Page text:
Naval battle off St. John (1691)

Not to be confused with Naval battle off St. John (1696)

Naval battle off St. John
Part of the King William's War

John Nelson
Date22 September 1691
Result French victory
 England  France
Commanders and leaders
Edward Tyng
John Alden
Joseph Robineau de Villebon
ketch frigate
Casualties and losses
4 prisoners none

The Naval battle off St. John took place on 22 September 1691 between France and England toward the beginning of King William's War in the Bay of Fundy off present-day Saint John, New Brunswick. The English ship sailed with the new British Governor of Acadia Edward Tyng while the French ship sailed with the French Governor of Acadia Joseph Robineau de Villebon.


Philips had conquered Port Royal in 1690. He sent Tyng in a ketch under the command of John Nelson to be the new British Governor of Acadia. Tyng was in a ketch of Andrew Belcher’s. On 2 September, the new Governor was attacked by Villebon who was in the French frigate Soleil d’Afrique (32 guns), commanded by Simon-Pierre Denys de Bonaventure. The English quickly capitulated. English captive John Alden was sent to Boston to arrange a prisoner exchange.


Alden was sent to Boston to get 60 French soldiers captured by Phips in the Battle of Port Royal (1690). Alden’s son and Colonel Tyng were held as hostages, and Nelson was sent to Quebec.[1]

While in prison, Nelson sent intelligence to Boston about French plans for attacks against the Massachusetts colonies. For this act, Nelson was punished by being transported across the Atlantic Ocean to the Bastille prison in France. In 1702, after ten years of imprisonment, he was released and returned home to Nelson's Island (Long Island) as a local hero.[2]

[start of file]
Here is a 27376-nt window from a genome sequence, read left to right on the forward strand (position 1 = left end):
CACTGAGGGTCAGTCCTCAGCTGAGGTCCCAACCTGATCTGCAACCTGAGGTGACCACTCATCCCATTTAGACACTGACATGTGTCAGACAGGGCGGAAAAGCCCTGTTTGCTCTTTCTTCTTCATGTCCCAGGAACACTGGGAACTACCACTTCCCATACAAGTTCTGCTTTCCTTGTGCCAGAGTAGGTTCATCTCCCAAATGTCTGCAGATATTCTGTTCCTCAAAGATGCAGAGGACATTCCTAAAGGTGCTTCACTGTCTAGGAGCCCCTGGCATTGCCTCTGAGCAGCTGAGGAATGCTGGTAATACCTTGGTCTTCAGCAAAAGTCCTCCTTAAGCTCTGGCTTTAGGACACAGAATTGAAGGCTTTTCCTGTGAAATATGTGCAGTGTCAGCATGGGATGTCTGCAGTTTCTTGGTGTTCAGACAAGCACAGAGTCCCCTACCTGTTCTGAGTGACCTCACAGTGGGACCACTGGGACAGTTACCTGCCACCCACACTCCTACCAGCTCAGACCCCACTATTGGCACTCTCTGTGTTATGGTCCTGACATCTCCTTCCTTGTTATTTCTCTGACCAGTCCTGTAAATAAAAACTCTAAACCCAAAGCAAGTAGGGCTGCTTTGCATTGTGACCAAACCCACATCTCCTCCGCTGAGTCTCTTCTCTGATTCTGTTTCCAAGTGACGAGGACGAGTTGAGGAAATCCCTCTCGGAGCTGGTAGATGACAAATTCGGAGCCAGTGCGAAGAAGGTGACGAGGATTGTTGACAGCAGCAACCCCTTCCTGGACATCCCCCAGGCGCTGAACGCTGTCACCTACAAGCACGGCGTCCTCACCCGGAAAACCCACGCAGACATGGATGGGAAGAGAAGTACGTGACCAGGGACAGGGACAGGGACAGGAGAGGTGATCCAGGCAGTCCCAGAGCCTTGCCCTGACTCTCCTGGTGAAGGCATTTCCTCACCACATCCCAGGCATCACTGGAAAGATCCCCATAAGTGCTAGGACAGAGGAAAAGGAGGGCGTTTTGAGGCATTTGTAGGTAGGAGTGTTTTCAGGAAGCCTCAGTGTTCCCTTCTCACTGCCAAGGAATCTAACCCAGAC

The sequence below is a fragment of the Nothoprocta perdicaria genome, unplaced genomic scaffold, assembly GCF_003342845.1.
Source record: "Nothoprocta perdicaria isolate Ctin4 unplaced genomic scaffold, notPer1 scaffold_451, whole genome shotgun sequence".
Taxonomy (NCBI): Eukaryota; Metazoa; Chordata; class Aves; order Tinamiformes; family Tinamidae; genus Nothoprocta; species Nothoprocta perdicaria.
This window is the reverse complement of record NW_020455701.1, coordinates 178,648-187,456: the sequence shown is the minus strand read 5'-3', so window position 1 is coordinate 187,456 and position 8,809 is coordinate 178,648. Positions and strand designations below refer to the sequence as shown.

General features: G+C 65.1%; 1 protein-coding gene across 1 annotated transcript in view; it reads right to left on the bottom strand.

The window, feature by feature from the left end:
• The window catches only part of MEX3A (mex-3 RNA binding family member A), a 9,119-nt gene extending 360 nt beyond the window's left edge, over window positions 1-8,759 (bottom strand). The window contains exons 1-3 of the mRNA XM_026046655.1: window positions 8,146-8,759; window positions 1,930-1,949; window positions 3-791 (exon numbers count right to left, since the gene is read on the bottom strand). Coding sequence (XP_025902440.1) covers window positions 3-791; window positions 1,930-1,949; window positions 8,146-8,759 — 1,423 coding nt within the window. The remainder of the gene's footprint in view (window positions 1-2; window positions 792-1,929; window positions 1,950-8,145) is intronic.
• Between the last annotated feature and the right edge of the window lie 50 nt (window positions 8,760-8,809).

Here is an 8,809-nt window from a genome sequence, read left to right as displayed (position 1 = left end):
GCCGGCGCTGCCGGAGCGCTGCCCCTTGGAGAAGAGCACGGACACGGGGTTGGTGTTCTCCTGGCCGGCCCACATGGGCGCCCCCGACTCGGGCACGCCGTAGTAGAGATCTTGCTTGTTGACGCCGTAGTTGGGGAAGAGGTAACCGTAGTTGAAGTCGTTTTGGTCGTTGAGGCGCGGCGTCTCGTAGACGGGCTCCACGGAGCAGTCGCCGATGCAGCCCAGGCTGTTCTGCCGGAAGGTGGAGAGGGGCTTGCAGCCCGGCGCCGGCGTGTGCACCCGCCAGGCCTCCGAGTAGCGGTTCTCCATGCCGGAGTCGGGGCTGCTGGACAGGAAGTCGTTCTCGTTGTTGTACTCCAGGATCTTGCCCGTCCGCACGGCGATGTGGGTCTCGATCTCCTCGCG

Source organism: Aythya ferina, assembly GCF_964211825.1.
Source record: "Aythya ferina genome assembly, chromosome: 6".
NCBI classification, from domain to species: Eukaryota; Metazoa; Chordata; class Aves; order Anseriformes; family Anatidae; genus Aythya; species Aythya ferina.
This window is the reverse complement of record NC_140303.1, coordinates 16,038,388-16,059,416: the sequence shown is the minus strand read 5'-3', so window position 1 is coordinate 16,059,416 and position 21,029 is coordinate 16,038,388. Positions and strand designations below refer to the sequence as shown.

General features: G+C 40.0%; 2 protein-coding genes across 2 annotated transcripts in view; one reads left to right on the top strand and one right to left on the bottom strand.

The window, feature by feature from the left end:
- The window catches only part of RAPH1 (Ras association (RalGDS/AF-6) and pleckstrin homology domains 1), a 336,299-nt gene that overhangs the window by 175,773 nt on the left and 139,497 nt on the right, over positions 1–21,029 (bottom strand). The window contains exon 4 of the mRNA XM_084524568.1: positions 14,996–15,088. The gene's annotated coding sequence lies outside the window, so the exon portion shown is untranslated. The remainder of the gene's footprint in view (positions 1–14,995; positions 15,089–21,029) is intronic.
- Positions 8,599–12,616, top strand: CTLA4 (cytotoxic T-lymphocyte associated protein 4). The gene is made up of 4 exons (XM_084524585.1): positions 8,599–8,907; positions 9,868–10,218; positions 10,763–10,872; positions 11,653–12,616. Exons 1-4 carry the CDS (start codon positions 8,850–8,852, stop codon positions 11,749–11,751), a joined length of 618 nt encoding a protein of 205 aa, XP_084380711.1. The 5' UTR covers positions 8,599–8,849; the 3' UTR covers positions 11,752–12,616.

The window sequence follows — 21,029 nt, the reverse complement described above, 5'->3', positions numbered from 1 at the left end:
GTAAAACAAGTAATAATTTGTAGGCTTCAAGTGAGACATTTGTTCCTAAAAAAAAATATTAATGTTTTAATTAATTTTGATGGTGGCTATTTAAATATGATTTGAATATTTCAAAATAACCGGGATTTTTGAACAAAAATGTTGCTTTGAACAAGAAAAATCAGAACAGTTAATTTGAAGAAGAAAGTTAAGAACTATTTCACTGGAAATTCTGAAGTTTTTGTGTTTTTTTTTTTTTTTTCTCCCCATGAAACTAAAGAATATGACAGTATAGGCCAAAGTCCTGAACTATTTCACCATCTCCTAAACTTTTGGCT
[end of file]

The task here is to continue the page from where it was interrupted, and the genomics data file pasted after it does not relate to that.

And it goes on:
Alden returned to Villebon at the Saint John in May 1692, bringing with him only six French soldiers. As a result, Alden’s son and Colonel Tyng were subsequently sent to France.[1] Tyng died in captivity at La Rochelle.

See also


  1. Fergusson, Charles Bruce (1979) [1969]. "Alden, John". In Hayne, David (ed.). Dictionary of Canadian Biography. II (1701–1740) (online ed.). University of Toronto Press.
  2. "The Islands of Boston Harbor", in "Some Events of Boston and Its Neighbors", Chapter 4, printed for the State Street Trust Company, Boston, Massachusetts, 1917.


  • France and England in North America: A series of historical narratives, Part 5 By Francis Parkman, Chapter 18. p. 388
  • Murdoch, Beamish (1865). A History of Nova-Scotia, Or Acadie. Vol. I. Halifax: J. Barnes.
  • Hannay, James. The history of Acadia, from its first discovery to its surrender to England
  • John Clarence Webster. Acadia at the End of the Seventeenth Century. Saint John, NB, The New Brunswick Museum, 1979.

Primary Sources

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